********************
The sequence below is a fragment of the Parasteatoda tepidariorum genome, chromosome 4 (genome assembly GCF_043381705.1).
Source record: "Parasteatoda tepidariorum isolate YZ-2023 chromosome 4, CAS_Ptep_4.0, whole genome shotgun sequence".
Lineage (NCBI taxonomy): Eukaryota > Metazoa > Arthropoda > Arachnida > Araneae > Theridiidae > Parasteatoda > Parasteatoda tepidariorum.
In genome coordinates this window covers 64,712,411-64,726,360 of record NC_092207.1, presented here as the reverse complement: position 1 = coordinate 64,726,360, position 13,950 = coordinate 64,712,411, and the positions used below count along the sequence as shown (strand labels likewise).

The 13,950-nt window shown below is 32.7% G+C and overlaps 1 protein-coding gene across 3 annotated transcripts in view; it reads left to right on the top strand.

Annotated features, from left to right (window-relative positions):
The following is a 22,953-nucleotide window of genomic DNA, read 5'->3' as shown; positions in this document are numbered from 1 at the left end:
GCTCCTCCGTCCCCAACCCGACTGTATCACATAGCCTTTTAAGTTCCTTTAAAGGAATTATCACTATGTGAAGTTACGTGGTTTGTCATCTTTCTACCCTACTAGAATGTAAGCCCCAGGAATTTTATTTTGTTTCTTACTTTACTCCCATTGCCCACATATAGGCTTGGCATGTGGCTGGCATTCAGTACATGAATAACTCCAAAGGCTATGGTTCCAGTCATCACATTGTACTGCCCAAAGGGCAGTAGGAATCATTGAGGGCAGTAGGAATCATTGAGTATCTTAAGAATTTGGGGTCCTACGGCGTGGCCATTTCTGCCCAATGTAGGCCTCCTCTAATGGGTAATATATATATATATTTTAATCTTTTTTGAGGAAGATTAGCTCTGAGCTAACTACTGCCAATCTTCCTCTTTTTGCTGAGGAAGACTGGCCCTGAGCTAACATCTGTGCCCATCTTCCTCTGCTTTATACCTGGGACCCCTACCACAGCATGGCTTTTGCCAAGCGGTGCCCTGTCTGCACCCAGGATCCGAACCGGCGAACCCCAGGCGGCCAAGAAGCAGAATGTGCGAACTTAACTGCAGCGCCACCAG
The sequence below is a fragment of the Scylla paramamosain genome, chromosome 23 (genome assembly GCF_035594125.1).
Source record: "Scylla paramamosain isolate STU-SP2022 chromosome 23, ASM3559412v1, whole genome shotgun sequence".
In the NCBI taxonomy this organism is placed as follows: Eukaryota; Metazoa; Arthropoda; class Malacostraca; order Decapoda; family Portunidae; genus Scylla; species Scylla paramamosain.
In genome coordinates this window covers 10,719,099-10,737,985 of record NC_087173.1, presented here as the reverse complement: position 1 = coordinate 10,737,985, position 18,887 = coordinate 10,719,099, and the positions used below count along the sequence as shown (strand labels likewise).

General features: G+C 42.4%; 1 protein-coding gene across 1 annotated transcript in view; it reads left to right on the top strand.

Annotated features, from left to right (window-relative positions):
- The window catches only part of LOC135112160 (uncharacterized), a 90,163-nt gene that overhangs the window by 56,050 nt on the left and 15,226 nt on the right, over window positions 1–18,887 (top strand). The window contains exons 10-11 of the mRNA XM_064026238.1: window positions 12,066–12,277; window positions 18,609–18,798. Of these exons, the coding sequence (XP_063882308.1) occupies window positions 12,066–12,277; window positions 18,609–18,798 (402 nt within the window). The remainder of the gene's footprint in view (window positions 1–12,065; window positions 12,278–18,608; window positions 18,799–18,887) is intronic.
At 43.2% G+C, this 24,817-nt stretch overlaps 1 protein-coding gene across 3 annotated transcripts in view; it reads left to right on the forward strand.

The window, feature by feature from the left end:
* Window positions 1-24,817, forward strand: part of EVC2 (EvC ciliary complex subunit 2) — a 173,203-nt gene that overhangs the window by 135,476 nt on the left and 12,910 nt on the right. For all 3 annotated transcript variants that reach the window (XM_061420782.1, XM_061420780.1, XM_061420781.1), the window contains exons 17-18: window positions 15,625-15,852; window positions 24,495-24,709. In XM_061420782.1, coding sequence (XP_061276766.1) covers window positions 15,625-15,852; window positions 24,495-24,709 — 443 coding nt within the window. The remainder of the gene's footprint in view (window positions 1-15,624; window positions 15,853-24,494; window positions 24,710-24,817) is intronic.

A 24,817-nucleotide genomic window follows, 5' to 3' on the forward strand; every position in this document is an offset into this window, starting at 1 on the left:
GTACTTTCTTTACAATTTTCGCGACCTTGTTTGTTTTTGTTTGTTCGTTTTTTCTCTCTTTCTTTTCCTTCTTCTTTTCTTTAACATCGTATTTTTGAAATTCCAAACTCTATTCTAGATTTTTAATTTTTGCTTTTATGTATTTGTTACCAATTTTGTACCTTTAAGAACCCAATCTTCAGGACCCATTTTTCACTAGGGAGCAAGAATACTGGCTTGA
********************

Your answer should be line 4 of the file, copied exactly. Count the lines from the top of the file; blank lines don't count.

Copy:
In genome coordinates this window covers 64,712,411-64,726,360 of record NC_092207.1, presented here as the reverse complement: position 1 = coordinate 64,726,360, position 13,950 = coordinate 64,712,411, and the positions used below count along the sequence as shown (strand labels likewise).